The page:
Milk volume is only one aspect of dairy production — the level of individual components in the milk matter just as much. Managing butterfat is often a challenge, as high producing genetic lines tend to have lower butterfat milk.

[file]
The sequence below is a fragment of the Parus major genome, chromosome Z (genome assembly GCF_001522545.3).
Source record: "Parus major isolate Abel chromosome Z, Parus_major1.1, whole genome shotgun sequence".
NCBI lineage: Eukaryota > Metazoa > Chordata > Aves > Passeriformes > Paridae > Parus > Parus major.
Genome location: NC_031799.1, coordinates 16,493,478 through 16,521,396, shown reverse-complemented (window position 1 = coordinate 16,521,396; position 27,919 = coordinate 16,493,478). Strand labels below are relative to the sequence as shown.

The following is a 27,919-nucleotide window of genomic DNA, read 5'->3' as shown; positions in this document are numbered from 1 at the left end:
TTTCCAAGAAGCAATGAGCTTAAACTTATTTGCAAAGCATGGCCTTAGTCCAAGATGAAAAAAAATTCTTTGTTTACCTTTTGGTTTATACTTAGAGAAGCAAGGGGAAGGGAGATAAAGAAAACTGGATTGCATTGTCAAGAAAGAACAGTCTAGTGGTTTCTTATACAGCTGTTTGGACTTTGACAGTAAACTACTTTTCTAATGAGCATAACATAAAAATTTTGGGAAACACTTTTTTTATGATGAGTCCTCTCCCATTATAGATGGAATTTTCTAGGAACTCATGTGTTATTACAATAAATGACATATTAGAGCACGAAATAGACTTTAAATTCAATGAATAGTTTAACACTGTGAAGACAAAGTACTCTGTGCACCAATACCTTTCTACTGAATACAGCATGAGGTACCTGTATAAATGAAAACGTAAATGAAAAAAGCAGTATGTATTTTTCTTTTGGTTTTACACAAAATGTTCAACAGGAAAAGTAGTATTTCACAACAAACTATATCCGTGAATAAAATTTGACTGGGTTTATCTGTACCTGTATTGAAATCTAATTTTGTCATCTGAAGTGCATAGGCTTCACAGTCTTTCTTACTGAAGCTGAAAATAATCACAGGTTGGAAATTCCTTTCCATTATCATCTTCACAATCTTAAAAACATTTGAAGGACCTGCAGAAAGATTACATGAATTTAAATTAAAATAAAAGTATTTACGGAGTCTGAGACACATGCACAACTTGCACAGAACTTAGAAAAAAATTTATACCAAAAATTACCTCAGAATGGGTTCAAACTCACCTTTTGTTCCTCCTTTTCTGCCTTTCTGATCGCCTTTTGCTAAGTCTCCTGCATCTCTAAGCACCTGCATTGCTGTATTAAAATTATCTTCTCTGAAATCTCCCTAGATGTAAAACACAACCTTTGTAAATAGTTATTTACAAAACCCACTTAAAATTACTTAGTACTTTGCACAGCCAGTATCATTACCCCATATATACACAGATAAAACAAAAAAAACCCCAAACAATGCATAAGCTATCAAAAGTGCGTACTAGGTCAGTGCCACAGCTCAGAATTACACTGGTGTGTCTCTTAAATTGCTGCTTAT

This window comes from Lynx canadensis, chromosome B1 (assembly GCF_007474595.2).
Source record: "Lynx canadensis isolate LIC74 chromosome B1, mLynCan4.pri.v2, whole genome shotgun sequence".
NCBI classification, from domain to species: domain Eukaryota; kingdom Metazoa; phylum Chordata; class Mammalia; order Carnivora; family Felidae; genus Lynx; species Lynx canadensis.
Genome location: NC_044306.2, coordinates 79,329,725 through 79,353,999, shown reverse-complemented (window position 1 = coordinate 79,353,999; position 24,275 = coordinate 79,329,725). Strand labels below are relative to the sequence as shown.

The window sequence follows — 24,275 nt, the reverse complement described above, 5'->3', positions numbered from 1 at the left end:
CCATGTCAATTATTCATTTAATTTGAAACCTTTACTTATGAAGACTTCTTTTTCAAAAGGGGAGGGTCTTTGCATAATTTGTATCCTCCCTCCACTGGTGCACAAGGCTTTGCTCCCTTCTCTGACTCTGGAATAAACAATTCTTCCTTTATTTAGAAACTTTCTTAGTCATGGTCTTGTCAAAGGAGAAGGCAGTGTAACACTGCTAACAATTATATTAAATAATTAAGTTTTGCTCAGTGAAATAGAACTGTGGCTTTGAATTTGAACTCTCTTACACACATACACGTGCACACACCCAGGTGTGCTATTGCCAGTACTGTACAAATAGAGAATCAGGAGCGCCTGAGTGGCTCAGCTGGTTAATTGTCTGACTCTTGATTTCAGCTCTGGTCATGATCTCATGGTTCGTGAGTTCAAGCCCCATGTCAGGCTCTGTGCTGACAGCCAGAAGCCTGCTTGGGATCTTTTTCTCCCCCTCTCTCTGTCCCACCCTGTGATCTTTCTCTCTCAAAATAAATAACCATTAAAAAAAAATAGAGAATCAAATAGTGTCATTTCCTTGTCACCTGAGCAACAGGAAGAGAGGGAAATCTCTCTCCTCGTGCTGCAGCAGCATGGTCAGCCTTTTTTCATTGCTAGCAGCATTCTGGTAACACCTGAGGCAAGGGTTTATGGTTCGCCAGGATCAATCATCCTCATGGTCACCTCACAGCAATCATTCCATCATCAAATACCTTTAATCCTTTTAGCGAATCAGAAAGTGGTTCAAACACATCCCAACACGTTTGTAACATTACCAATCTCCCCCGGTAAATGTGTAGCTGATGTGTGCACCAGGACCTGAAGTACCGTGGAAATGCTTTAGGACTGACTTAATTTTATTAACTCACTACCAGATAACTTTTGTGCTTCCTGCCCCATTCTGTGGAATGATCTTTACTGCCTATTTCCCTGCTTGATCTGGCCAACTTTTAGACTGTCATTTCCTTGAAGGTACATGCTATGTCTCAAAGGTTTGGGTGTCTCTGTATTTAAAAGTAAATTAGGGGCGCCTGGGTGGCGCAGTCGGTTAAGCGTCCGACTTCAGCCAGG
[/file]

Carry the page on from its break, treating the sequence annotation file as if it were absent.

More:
RealAgriculture.com asked Adam Lock, assistant professor, dairy cattle nutrition with Michigan State University, for his perspective on managing milk fat, based on his presentation at this year’s Canadian Western Dairy Seminar. In this video, Lock explains the important interaction between unsaturated fatty acids and bacteria in the gut, why rations could lead to the production of potent inhibitors to milk fat formation and how the fermentability of starches can impact rumen pH. What’s more, Lock offers tips on how to avoid the hiccups that one-energy-source rations can cause. He also says it’s time to take a very critical look at fat supplements, to make sure the form and effect on feed intake is factored in to the decisions to feed these products. Not all supplements are created equal.
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